Natalia Naman Temesgen: The changing demands on mothers

May 10, 2014 

I watch AMC's one-hour TV drama "Mad Men." Now in its final season, the show explores cultural themes from the '50s to the '60s in corporate New York and Los Angeles. Hippies are rampant. Black women are Manhattan secretaries. Last episode, a computer arrived at the advertising agency. It was the size of a small tractor.

I am struck by another theme explored on "Mad Men": the identity of the middle-class American mother. A recent episode entitled "Field Trip" follows our protagonist's ex-wife, Betty, on a school trip to the farm with their son. Earlier in the episode, her fellow mom friend brags that she's working part-time now, because she "needed a reward." Betty, referring to the children, responds, "I thought they were the reward."

So after a rewarding morning at the farm, it's time for lunch. Betty discovers that her son has traded her sandwich for another child's candy. She gives him a cold look, berates him in a hushed tone, puts her shades on and smokes a cigarette, ignoring him. Later that night, she asks her husband, "Am I a bad mother?"

Plenty of Mad Men viewers answer, "Yes!" She has her flaws. But I find her character richly com

plex. She is a woman of her era. The term "housewife" was used with pride as she grew up but began to be replaced by "homemaker" in the '50s. Both terms emphasize a woman's place in the home and role as spouse.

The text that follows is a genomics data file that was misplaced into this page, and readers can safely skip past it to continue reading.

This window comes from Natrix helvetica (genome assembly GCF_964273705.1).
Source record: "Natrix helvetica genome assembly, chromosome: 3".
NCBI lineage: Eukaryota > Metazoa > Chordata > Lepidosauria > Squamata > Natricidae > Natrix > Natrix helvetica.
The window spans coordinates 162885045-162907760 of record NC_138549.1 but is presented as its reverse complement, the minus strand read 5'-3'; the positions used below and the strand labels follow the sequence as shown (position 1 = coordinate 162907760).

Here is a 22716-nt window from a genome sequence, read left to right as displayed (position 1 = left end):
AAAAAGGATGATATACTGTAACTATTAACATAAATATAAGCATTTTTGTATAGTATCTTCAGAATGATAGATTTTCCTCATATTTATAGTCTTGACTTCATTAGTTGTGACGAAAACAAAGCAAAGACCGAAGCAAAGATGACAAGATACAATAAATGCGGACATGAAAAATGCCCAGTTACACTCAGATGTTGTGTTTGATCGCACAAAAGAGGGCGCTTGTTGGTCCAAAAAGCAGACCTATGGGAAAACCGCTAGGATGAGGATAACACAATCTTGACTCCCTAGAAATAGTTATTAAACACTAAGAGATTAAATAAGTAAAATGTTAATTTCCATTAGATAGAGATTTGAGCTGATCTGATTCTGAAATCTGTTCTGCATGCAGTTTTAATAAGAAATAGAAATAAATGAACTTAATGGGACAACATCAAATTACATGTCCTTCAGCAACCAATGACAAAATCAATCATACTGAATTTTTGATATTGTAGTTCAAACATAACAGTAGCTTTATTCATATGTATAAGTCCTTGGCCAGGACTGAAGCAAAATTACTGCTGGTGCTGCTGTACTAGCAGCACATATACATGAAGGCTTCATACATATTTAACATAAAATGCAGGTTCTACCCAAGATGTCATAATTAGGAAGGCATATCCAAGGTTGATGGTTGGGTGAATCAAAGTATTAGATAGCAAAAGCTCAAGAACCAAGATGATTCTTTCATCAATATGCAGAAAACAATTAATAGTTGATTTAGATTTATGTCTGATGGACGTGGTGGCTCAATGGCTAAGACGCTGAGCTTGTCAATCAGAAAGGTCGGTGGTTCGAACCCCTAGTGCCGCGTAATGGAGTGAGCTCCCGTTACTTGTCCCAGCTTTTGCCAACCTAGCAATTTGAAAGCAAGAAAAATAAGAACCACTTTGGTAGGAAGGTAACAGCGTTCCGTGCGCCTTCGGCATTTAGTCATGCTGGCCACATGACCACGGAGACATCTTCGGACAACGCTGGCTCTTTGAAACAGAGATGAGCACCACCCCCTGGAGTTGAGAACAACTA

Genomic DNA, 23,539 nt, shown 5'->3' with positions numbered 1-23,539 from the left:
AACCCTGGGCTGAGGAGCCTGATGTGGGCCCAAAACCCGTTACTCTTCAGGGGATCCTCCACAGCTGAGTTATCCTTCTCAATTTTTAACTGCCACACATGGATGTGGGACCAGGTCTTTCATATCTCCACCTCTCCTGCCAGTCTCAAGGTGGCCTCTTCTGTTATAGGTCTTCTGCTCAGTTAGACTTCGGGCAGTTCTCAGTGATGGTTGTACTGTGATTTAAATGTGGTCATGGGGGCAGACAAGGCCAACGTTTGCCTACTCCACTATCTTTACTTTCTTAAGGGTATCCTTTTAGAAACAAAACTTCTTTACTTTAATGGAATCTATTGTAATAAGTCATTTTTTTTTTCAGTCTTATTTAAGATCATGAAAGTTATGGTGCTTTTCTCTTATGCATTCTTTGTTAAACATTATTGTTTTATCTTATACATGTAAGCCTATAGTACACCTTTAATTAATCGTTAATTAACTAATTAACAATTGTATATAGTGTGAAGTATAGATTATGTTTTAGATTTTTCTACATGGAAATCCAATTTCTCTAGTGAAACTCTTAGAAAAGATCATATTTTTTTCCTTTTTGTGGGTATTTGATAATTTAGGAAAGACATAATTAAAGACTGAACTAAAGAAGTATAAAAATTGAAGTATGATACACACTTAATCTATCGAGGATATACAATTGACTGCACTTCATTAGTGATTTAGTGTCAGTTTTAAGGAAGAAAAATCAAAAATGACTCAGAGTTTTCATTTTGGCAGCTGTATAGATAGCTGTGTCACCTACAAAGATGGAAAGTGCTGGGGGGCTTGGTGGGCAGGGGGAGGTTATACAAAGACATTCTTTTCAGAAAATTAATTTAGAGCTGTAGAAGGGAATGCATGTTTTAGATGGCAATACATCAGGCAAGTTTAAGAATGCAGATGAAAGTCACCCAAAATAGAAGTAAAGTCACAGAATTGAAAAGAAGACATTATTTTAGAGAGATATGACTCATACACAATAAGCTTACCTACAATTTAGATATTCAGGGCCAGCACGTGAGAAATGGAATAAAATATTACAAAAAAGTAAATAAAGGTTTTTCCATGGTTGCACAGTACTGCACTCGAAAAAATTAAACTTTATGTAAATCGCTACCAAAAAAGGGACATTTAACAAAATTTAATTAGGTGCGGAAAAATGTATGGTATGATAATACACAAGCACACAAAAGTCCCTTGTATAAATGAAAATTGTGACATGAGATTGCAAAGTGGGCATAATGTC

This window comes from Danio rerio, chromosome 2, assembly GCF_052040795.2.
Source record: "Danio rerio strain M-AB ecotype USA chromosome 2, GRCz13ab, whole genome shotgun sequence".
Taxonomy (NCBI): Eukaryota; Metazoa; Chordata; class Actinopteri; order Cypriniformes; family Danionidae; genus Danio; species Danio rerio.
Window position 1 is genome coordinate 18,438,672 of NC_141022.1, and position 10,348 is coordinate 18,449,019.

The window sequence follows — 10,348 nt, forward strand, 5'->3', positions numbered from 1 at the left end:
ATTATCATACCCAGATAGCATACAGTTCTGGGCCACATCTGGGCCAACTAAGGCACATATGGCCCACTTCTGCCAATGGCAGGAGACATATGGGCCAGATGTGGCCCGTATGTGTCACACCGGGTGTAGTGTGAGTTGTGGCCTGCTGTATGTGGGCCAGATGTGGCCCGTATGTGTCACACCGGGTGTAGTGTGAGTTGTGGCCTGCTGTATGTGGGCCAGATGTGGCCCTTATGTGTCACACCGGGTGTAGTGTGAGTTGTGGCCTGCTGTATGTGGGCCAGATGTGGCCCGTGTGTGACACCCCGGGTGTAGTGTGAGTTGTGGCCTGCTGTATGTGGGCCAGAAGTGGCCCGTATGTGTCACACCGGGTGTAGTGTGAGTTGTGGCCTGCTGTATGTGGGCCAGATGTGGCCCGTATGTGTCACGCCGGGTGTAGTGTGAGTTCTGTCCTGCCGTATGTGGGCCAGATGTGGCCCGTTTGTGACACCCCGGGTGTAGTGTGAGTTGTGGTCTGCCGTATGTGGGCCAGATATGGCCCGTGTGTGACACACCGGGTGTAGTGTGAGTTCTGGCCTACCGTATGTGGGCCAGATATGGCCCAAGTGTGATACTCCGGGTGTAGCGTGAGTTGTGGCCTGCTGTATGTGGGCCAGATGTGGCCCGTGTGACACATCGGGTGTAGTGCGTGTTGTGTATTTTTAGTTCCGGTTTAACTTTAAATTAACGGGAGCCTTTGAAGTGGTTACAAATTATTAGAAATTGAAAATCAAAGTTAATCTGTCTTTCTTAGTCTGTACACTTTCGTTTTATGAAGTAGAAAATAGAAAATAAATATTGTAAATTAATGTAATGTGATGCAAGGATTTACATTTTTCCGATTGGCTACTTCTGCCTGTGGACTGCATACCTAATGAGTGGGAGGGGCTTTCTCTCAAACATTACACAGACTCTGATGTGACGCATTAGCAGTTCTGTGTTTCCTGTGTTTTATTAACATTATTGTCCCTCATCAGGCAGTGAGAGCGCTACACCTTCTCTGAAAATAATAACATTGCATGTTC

Many '50s-set episodes feature Betty greeting her husband with a cocktail as he comes in from work, then placing a home-cooked meal on the table. Meanwhile, the kids sit in front of the TV or run around the house as their nanny supervises. Her sense of motherhood may seem "bad" to us from our 21st century lens, but that's because societal preferences have changed.

Today the popular term stay-at-home-mom (SAHM, for short) connotes a clear emphasis on child-rearing. The term bears no nominal reference to her presumed spouse, though SAHMs often have a working partner or work themselves. And "homemaker" feels as stale on the tongue as old toast.

But I would argue that today's ultra-involved "helicopter mom" is more a product of cultural shifts than maternal instinct.

My father grew up in the '60s in Queens, N.Y. He recalls playing outside until the streetlights came on. His extra curricular activities were spontaneous. Being bullied was a rite of passage. I, however, was enrolled in gymnastics, tennis, ballet and piano lessons before I was 10. And my being bullied resulted in a phone call to the perp's parents. Big differences, but we both seem to be well-adjusted adults who love our mothers.

With all the iterations of ideal motherhood over the last 50 years, you would think we've got it right now. The fact is, there is no perfect or ideal mother, just as there is no perfect or ideal person. Preferences change with the cultural tide. But a mother's love, however it manifests, will come to rest with her children.

-- Natalia Naman Temesgen is an independent correspondent. Contact her at nataliadian1@gmail.com or on Twitter @cafeaulazy.

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